See: Roots of the Jewish Power Myth, a Web Exclusive
Why, after steadily declining for half a century, is antisemitism on the rise?
n their landmark 1969 study on American antisemitism, The Tenacity of Prejudice, Gertrude J. Selznick and Stephen Steinberg confidently declared that political antisemitism and preoccupations with Jewish power were "almost at the vanishing point." Today, almost forty years later, antisemitism and public fears about excessive Jewish power are on the rise. Consider the following statistics based on a May 2002 Anti-Defamation League (ADL) survey:
Data from a survey conducted last May by the Institute for Jewish and Community Research in San Francisco suggests a similar reversal of the trend of steadily declining antisemitism since the end of World War II. In this study, people who are thirty-five years old and younger expressed more antisemitic beliefs than the generation of their parents, leading researchers to question whether social constraints against antisemitism are weakening.
What are the causes of this sudden trend toward rising antisemitism and what, if anything, can be done about it?
Social scientists have been monitoring antisemitism in America since 1938, when Elmo Roper, the future founder of the Roper Center for Public Opinion Research at the University of Connecticut, reported that 41% of Americans believed that "Jews have too much power." Anti-Jewish prejudice peaked in 1945 and then declined steadily. Still, the level of antisemitism remained substantial. According to research funded by the ADL and conducted by the University of California, stereotypes of Jews as unethical, dishonest, aggressive, pushy, clannish, and conceited were held by approximately one-third of adult Americans well into the 1960s. As late as 1964, 51% of Americans surveyed agreed that "Jews should quit complaining about what happened to them in Nazi Germany." Faced with such data, researchers Selznick and Steinberg declared that there is a "large body of evidence pointing to the conclusion that the cultural resources for fascism are widespread in American society."
But the 1960s also produced a significant counterforce against antisemitism. The civil rights movement and the increasingly multicultural nature of American society influenced many baby boomers and other Americans to reject bigotry and racism. By 1981 the percentage of "strongly antisemitic" Americans had dropped to 23%, and by 1992 to 20%, largely as the result of the death of elderly, more prejudiced Americans. Six years later, the 1998 ADL survey classified only 12% of adults as "most antisemitic"--an all-time low. Even so, this figure represented 20-25 million people, hardly a fringe phenomenon. The downward trend ended in 2002 with an upward spike to 17%. Why? Pollsters have suggested a number of reasons.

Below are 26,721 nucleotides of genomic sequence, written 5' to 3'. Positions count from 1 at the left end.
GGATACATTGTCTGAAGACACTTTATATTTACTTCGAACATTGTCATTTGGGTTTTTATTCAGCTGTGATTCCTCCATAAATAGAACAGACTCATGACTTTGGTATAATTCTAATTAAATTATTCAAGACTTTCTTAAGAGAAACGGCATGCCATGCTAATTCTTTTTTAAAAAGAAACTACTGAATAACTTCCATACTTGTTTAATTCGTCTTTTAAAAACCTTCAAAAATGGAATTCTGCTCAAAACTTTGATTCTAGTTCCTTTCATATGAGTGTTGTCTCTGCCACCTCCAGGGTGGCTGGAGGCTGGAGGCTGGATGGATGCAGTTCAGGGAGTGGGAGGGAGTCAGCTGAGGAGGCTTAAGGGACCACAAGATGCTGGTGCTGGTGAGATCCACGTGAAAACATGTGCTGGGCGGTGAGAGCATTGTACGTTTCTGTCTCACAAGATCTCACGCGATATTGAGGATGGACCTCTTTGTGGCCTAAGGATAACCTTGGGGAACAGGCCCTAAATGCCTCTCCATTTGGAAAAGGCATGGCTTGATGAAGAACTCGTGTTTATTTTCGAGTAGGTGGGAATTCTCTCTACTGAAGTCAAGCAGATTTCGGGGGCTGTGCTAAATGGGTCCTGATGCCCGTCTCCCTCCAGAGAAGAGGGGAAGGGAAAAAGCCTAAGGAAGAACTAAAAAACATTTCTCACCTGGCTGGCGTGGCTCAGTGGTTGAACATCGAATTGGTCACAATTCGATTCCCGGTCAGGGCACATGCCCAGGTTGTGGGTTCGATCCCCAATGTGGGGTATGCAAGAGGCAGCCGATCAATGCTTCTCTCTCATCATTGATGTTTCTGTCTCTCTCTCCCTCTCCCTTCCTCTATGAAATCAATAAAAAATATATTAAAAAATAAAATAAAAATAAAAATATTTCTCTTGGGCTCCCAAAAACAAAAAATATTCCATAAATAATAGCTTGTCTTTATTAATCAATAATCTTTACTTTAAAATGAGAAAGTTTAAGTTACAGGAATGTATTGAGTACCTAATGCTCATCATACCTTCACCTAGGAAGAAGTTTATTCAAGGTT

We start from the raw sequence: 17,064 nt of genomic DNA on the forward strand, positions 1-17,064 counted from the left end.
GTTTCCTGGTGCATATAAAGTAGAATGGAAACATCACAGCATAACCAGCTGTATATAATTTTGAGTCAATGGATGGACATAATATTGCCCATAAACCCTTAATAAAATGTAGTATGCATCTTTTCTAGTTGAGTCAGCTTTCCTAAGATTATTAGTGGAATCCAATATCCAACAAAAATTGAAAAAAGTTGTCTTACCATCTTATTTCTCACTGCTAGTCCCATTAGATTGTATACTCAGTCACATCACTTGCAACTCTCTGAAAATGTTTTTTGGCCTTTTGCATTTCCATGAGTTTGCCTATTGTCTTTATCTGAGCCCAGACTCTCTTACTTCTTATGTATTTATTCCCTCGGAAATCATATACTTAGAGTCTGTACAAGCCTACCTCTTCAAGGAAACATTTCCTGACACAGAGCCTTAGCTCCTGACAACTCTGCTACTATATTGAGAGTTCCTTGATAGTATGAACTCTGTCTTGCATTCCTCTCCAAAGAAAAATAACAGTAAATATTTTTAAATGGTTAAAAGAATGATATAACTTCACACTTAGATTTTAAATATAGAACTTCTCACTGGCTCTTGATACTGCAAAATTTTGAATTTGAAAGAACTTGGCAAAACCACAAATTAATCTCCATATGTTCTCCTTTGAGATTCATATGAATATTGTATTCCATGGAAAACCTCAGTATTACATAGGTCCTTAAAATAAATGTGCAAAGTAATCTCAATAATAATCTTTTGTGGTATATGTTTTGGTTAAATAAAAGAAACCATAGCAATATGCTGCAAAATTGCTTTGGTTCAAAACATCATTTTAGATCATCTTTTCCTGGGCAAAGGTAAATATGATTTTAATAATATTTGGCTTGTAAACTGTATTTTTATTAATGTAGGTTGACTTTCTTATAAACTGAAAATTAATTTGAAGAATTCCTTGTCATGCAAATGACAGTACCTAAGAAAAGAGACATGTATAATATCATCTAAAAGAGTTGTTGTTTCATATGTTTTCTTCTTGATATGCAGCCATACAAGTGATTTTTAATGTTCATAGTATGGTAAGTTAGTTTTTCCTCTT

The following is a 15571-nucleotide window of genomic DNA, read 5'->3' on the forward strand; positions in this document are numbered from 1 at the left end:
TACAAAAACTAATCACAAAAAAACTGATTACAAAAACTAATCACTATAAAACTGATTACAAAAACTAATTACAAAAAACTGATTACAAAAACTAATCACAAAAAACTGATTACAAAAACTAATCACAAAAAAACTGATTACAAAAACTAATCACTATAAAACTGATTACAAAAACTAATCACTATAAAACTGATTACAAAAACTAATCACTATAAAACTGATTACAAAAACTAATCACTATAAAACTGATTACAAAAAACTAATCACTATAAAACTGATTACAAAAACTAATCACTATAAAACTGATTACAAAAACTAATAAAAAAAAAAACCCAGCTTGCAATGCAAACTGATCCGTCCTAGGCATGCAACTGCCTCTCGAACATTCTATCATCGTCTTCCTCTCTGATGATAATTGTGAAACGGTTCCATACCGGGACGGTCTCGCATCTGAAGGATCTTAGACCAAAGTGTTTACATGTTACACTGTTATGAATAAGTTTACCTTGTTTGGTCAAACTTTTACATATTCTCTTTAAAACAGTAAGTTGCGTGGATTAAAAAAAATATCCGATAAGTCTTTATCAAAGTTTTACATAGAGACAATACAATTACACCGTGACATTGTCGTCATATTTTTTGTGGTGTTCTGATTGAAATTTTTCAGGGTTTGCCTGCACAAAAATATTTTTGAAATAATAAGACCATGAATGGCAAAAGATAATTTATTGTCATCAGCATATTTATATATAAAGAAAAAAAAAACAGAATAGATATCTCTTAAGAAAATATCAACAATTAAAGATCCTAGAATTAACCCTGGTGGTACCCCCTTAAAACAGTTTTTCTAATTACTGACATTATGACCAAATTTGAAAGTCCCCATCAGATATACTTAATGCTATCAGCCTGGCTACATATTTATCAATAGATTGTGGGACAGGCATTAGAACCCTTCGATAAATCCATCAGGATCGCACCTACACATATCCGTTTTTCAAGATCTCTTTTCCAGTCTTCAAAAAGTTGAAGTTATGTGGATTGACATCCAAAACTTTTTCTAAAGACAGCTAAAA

Making Sense of the Reversal
Daniel Yankelovich, a leader in the field of public opinion research, attributes this dramatic change largely to September 11, which he says "stirred up some very primitive anxieties in America....To the extent that Jews and Israel get caught up in that emotionalism, there is a real danger." Immediately following the attack, Arab propagandists began promulgating the message that 9/11 and the Israeli-Palestinian conflict were linked. "This is a fresh, well-oiled, well-funded campaign to delegitimize the State of Israel and demonize Jews," says Gary Tobin, president of the Institute for Jewish and Community Research in San Francisco. "It uses the media, the United Nations, terrorism on the ground--it uses any venue it can--to export antisemitism across the globe. And the crossover between anti-Israelism and anti-Semitism is becoming more frequent."
Indeed, in a poll conducted in September 2001 by Tobin's group and the Center for Middle Eastern Studies at the Hudson Institute, one out of every five Americans attributed the 9/11 attacks to "American support of Israel" (64% blamed "Arab terrorist groups and the countries that harbor them"). A Time/CNN poll taken two days after the attacks found that 21% of Americans said they felt less favorably toward Israel since 9/11, as compared to 10% who said they felt more favorably toward the Jewish state. And an even greater number (31%) told Newsweek in March 2002 that the U.S. should "reduce its ties to Israel in order to lessen the acts of terrorism against us."
According to pollster Yankelovich, U.S. support of Israel is itself a source of antisemitism, "because it feeds the [classic antisemitic] myth of Jews having too much power.... People with that predisposition can say that there is an influential American Jewish lobby that has all this money to contribute to the political process."